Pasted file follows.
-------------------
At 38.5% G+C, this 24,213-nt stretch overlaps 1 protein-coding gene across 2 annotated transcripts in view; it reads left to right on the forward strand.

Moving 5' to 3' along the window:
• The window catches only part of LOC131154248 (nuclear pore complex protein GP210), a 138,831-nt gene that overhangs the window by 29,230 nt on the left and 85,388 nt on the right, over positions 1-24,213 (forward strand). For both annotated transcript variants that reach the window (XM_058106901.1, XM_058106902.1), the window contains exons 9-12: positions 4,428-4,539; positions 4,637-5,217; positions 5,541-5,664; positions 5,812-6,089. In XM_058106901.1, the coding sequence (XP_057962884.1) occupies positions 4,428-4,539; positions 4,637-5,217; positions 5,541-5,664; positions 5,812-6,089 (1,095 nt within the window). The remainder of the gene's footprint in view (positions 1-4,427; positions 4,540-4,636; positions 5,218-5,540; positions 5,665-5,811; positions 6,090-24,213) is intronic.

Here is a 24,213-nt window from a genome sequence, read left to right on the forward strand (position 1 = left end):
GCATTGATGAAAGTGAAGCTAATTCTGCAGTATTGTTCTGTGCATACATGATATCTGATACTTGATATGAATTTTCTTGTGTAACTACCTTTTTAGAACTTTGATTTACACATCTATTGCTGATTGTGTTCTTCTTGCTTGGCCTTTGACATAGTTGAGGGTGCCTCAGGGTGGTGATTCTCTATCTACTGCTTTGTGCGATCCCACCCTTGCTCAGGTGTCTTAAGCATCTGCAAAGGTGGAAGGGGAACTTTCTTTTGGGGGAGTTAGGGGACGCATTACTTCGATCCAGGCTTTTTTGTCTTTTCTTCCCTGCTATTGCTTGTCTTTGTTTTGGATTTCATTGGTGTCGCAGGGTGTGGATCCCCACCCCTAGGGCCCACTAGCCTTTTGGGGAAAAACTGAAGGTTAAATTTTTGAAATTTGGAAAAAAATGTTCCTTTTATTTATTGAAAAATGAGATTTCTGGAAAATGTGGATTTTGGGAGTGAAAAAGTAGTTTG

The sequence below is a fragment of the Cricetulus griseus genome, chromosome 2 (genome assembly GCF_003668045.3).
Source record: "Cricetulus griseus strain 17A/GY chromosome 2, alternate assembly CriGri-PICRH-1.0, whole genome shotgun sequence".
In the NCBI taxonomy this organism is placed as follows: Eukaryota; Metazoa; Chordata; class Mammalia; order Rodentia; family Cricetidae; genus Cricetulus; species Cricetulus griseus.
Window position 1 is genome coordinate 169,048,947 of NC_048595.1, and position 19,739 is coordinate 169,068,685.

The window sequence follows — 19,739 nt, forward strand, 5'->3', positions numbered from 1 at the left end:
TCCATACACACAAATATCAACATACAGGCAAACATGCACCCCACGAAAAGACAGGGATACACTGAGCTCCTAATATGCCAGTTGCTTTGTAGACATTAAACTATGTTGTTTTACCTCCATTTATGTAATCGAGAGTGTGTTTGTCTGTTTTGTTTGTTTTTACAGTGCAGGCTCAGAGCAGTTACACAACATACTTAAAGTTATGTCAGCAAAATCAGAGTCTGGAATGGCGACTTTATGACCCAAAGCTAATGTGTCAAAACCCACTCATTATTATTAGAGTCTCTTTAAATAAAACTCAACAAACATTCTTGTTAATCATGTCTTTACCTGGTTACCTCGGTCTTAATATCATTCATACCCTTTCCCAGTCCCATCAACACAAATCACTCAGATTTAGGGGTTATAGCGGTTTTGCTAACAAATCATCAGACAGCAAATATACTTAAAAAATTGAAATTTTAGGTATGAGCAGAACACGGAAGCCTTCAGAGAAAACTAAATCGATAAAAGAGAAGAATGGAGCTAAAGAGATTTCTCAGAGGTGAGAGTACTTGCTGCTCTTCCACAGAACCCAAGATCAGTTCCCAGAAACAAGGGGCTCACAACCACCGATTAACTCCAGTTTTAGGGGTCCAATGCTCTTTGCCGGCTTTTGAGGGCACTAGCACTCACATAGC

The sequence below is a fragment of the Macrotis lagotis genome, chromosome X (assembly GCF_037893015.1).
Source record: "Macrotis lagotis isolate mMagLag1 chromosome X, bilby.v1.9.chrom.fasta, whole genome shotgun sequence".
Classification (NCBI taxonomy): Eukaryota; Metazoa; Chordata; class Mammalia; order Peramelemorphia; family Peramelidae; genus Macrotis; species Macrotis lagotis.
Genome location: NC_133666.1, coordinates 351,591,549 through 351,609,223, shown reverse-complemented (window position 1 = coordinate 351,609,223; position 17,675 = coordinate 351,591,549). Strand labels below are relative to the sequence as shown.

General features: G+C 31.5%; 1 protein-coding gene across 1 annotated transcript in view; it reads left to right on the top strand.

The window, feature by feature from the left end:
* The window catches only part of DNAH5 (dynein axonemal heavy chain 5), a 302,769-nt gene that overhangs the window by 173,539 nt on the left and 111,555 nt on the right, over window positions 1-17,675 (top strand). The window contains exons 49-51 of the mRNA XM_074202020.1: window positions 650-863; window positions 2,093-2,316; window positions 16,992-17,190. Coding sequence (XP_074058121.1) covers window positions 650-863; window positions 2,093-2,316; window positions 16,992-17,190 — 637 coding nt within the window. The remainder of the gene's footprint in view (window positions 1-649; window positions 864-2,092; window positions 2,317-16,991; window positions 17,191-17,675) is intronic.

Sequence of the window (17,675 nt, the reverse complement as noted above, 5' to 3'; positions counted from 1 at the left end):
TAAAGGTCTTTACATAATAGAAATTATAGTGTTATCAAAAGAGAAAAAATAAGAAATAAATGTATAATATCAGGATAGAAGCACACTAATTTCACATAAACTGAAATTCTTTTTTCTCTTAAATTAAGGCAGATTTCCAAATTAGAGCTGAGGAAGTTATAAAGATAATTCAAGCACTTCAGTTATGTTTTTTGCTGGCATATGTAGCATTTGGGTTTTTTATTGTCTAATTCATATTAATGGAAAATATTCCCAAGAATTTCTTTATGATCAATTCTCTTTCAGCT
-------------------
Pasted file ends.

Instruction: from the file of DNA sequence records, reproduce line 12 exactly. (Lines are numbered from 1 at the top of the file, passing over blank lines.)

The sequence below is a fragment of the Macrotis lagotis genome, chromosome X (assembly GCF_037893015.1).